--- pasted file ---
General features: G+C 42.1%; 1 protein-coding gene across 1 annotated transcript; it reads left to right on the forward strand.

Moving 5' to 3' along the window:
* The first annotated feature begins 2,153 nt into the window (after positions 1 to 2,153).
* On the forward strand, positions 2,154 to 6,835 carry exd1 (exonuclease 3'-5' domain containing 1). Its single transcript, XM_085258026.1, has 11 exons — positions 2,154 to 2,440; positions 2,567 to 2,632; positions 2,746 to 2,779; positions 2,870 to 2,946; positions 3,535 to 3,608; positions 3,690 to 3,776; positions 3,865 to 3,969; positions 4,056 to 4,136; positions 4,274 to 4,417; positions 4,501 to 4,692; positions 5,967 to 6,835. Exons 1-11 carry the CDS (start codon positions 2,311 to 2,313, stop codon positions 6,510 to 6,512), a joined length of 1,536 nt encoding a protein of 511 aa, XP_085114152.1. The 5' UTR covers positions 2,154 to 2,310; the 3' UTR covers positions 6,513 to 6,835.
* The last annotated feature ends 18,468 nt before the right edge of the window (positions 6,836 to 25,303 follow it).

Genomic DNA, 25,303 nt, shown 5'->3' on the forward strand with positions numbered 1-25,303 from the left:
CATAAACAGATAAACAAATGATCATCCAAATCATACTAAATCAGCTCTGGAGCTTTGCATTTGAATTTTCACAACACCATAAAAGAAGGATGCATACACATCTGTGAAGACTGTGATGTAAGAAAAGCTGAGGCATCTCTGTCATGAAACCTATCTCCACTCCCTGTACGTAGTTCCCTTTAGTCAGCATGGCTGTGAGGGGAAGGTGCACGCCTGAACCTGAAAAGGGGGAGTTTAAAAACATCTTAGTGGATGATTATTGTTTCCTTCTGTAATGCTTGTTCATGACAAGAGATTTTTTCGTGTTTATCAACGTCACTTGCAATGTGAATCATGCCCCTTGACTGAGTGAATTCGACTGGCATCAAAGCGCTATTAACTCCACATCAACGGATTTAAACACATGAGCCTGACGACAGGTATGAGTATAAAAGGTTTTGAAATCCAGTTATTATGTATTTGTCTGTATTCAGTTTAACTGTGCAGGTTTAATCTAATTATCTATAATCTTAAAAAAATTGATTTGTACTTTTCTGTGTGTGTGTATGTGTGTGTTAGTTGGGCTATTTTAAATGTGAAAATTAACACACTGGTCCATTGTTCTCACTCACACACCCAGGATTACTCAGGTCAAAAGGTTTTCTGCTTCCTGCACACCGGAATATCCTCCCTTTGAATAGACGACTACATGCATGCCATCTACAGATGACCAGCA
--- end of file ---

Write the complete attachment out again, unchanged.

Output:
General features: G+C 42.1%; 1 protein-coding gene across 1 annotated transcript; it reads left to right on the forward strand.

Moving 5' to 3' along the window:
* The first annotated feature begins 2,153 nt into the window (after positions 1 to 2,153).
* On the forward strand, positions 2,154 to 6,835 carry exd1 (exonuclease 3'-5' domain containing 1). Its single transcript, XM_085258026.1, has 11 exons — positions 2,154 to 2,440; positions 2,567 to 2,632; positions 2,746 to 2,779; positions 2,870 to 2,946; positions 3,535 to 3,608; positions 3,690 to 3,776; positions 3,865 to 3,969; positions 4,056 to 4,136; positions 4,274 to 4,417; positions 4,501 to 4,692; positions 5,967 to 6,835. Exons 1-11 carry the CDS (start codon positions 2,311 to 2,313, stop codon positions 6,510 to 6,512), a joined length of 1,536 nt encoding a protein of 511 aa, XP_085114152.1. The 5' UTR covers positions 2,154 to 2,310; the 3' UTR covers positions 6,513 to 6,835.
* The last annotated feature ends 18,468 nt before the right edge of the window (positions 6,836 to 25,303 follow it).

Genomic DNA, 25,303 nt, shown 5'->3' on the forward strand with positions numbered 1-25,303 from the left:
CATAAACAGATAAACAAATGATCATCCAAATCATACTAAATCAGCTCTGGAGCTTTGCATTTGAATTTTCACAACACCATAAAAGAAGGATGCATACACATCTGTGAAGACTGTGATGTAAGAAAAGCTGAGGCATCTCTGTCATGAAACCTATCTCCACTCCCTGTACGTAGTTCCCTTTAGTCAGCATGGCTGTGAGGGGAAGGTGCACGCCTGAACCTGAAAAGGGGGAGTTTAAAAACATCTTAGTGGATGATTATTGTTTCCTTCTGTAATGCTTGTTCATGACAAGAGATTTTTTCGTGTTTATCAACGTCACTTGCAATGTGAATCATGCCCCTTGACTGAGTGAATTCGACTGGCATCAAAGCGCTATTAACTCCACATCAACGGATTTAAACACATGAGCCTGACGACAGGTATGAGTATAAAAGGTTTTGAAATCCAGTTATTATGTATTTGTCTGTATTCAGTTTAACTGTGCAGGTTTAATCTAATTATCTATAATCTTAAAAAAATTGATTTGTACTTTTCTGTGTGTGTGTATGTGTGTGTTAGTTGGGCTATTTTAAATGTGAAAATTAACACACTGGTCCATTGTTCTCACTCACACACCCAGGATTACTCAGGTCAAAAGGTTTTCTGCTTCCTGCACACCGGAATATCCTCCCTTTGAATAGACGACTACATGCATGCCATCTACAGATGACCAGCA